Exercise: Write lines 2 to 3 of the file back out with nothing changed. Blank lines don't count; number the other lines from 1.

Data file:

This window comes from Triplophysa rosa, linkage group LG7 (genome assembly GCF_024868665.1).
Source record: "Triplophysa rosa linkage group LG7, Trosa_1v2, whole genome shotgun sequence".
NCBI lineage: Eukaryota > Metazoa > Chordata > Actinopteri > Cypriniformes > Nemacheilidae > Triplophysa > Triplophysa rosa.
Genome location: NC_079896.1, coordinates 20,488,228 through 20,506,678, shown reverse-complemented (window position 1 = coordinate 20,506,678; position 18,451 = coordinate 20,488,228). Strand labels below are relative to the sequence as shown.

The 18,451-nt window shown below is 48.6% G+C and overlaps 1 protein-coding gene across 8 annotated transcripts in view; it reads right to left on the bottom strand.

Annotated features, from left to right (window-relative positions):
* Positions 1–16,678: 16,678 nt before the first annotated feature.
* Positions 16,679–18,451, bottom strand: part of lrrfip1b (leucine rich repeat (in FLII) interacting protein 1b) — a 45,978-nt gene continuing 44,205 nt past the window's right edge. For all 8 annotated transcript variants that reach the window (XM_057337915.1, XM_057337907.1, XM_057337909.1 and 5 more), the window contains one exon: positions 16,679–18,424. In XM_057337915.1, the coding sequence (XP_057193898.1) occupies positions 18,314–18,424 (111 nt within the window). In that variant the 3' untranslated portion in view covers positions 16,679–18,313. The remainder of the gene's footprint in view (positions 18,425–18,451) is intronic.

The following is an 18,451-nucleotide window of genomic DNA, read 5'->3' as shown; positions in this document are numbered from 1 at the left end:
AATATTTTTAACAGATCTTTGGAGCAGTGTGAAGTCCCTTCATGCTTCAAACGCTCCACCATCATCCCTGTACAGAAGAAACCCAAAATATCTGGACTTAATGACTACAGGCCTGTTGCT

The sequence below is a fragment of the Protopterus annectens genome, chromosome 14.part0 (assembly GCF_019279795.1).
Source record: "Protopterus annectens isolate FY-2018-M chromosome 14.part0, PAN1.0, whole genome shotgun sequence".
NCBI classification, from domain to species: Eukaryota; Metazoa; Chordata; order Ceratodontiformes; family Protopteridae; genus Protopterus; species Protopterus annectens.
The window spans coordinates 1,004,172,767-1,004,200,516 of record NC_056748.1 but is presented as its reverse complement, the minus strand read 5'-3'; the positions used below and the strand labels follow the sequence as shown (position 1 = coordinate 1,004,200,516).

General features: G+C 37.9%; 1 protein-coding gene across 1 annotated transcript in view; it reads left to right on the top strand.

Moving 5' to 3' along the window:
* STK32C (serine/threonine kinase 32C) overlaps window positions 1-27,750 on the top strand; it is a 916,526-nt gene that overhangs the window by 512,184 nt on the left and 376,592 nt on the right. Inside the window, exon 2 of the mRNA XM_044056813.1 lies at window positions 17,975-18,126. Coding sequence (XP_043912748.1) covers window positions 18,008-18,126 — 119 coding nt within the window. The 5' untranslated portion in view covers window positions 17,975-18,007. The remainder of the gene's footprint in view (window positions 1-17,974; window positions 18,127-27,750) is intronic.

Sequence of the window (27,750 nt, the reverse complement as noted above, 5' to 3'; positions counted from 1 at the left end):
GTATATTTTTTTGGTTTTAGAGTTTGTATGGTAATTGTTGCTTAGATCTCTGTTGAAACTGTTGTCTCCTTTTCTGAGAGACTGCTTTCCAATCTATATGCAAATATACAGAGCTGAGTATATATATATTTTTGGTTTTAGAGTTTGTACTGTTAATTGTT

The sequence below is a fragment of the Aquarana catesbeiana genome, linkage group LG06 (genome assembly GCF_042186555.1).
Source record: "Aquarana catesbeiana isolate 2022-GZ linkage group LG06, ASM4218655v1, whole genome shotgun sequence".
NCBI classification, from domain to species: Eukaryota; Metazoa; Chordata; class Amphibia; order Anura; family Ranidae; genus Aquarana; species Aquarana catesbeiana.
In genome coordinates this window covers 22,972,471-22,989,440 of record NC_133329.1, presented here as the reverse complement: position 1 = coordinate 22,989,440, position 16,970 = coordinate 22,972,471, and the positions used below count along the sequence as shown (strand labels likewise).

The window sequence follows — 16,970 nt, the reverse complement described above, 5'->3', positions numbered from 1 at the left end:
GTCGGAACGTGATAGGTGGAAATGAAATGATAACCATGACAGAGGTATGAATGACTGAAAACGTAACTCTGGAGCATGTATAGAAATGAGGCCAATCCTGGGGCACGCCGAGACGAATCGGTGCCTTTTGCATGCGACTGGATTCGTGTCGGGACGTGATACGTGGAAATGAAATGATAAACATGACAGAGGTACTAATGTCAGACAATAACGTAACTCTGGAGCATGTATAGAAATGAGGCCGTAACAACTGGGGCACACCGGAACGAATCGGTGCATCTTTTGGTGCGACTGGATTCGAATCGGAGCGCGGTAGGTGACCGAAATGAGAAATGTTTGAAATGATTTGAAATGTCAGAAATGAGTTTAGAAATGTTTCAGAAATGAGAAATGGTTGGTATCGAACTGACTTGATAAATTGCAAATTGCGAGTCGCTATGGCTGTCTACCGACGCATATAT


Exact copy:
Source record: "Triplophysa rosa linkage group LG7, Trosa_1v2, whole genome shotgun sequence".
NCBI lineage: Eukaryota > Metazoa > Chordata > Actinopteri > Cypriniformes > Nemacheilidae > Triplophysa > Triplophysa rosa.